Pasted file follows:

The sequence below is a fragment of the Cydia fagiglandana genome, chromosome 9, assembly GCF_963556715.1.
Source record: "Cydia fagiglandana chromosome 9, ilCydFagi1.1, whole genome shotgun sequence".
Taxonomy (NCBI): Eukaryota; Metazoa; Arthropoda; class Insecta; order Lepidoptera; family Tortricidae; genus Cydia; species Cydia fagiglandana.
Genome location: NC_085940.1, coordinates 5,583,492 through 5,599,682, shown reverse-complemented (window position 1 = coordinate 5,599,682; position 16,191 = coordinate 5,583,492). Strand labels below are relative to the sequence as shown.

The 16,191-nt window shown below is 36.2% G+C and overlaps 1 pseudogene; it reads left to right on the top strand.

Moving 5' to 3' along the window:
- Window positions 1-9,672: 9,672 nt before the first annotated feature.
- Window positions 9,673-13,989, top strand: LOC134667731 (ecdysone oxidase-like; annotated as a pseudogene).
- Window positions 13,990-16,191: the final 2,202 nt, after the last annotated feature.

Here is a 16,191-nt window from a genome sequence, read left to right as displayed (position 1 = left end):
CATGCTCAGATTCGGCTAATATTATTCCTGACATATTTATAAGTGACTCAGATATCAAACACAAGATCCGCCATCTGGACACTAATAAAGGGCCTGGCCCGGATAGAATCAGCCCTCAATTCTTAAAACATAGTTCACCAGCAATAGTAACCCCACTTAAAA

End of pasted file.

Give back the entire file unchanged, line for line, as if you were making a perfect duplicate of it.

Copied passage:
The sequence below is a fragment of the Cydia fagiglandana genome, chromosome 9, assembly GCF_963556715.1.
Source record: "Cydia fagiglandana chromosome 9, ilCydFagi1.1, whole genome shotgun sequence".
Taxonomy (NCBI): Eukaryota; Metazoa; Arthropoda; class Insecta; order Lepidoptera; family Tortricidae; genus Cydia; species Cydia fagiglandana.
Genome location: NC_085940.1, coordinates 5,583,492 through 5,599,682, shown reverse-complemented (window position 1 = coordinate 5,599,682; position 16,191 = coordinate 5,583,492). Strand labels below are relative to the sequence as shown.

The 16,191-nt window shown below is 36.2% G+C and overlaps 1 pseudogene; it reads left to right on the top strand.

Moving 5' to 3' along the window:
- Window positions 1-9,672: 9,672 nt before the first annotated feature.
- Window positions 9,673-13,989, top strand: LOC134667731 (ecdysone oxidase-like; annotated as a pseudogene).
- Window positions 13,990-16,191: the final 2,202 nt, after the last annotated feature.

Here is a 16,191-nt window from a genome sequence, read left to right as displayed (position 1 = left end):
CATGCTCAGATTCGGCTAATATTATTCCTGACATATTTATAAGTGACTCAGATATCAAACACAAGATCCGCCATCTGGACACTAATAAAGGGCCTGGCCCGGATAGAATCAGCCCTCAATTCTTAAAACATAGTTCACCAGCAATAGTAACCCCACTTAAAA